US & Canada

Terror suspect defence bill passes US House

FBI Director Robert Mueller testifies at Senate Judiciary Committee 14 December 2011
Image caption FBI Director Robert Mueller said it was not clear how the provision would impact law enforcement agencies

The US House of Representatives has passed a defence bill likely to change the way the US detains terror suspects.

The bill passed after the White House lifted a veto threat, noting "several important changes" had been made. It is likely to go to the Senate on Thursday.

The bill also includes additional sanctions against Iran's central bank and freezes some aid to Pakistan.

The clauses are part of a wider, $662bn (£428bn) defence bill approving weapons systems and military salaries.

In the most scrutinised parts of the legislation, the bill would deny terror suspects - including US citizens - of the right to trial and would permit indefinite detention.

'Additional discretion'

The issue is part of a wider debate over whether to treat terror suspects as criminals or prisoners of war, correspondents say.

Top members of the president's national security team, including Defence Secretary Leon Panetta and Secretary of State Hillary Clinton, negotiated for changes to the parts of the bill that deal with the handling of terror suspects.

The law will require that the military take custody of terrorism suspects but safeguards the president's ability to prosecute detainees in the civilian justice system.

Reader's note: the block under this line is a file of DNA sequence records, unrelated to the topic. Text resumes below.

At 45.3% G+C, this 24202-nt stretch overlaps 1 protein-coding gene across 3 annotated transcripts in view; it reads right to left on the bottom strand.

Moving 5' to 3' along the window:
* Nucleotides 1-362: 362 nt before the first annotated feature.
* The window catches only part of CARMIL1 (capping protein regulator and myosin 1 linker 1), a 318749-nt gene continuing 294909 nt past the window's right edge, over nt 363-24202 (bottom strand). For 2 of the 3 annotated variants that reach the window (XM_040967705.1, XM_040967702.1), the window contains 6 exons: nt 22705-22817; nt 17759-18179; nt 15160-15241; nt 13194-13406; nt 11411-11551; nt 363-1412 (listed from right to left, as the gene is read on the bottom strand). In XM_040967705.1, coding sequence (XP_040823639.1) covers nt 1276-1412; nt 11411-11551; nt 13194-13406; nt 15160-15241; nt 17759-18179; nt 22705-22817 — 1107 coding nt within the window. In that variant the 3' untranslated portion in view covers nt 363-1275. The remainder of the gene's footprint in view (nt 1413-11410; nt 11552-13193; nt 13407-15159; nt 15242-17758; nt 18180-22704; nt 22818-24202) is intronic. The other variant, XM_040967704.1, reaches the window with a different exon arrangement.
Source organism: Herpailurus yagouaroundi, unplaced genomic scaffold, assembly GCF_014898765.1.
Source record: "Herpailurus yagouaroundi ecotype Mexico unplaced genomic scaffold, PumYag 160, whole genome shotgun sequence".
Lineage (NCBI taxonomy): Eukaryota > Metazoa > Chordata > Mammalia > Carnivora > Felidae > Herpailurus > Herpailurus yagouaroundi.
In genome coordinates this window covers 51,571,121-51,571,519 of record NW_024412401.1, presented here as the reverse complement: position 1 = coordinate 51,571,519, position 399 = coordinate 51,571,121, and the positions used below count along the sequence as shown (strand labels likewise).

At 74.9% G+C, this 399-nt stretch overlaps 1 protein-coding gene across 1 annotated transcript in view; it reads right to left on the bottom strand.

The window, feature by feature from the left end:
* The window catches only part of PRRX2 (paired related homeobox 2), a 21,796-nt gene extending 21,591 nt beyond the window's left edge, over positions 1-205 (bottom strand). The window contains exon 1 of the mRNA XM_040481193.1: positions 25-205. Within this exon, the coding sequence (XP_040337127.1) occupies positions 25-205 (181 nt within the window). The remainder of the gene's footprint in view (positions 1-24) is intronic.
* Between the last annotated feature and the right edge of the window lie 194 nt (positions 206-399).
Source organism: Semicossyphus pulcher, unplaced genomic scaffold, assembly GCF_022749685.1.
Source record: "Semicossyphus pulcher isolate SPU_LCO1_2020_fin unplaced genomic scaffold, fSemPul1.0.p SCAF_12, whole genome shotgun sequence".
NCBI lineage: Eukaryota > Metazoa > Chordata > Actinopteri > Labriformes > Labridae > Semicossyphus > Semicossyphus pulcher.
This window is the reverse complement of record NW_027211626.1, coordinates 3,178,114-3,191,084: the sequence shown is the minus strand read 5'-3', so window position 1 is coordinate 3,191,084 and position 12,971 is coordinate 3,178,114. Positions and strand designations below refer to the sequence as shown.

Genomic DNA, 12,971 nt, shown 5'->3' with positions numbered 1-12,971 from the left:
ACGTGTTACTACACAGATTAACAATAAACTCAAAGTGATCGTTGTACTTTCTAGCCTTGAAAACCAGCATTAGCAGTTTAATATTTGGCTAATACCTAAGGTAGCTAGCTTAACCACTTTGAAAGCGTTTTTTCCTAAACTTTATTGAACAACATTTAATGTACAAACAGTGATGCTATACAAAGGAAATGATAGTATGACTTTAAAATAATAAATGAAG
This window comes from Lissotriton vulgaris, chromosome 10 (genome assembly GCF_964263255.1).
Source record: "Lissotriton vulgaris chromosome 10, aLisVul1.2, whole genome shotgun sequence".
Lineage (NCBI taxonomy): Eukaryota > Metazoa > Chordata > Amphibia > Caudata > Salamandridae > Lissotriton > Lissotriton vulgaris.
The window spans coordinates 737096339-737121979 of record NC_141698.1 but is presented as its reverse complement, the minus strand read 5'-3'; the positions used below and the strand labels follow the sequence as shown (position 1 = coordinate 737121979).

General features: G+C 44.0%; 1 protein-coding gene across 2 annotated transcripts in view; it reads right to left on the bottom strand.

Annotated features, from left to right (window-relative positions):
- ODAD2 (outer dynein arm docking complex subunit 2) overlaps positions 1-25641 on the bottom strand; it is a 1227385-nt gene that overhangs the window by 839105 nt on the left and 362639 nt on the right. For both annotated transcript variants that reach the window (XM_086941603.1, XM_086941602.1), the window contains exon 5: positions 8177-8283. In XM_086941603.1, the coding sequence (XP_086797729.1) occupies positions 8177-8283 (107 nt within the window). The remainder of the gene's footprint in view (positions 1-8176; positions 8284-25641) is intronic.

US citizens would be exempt from this provision, and affirms that the changes would not affect US law enforcement agencies.

White House Press Secretary Jay Carney said the bill "does not challenge the president's ability to collect intelligence, incapacitate dangerous terrorists and protect the American people."

But some officials had more practical objections to the clause. FBI Director Robert Mueller criticised the provision for its lack of clarity on how the changes would be implemented at the time of arrest.

The White House said that some of those concerns remain.

"While we remain concerned about the uncertainty that this law will create for our counter-terrorism professionals, the most recent changes give the president additional discretion in determining how the law will be implemented," Mr Carney added.

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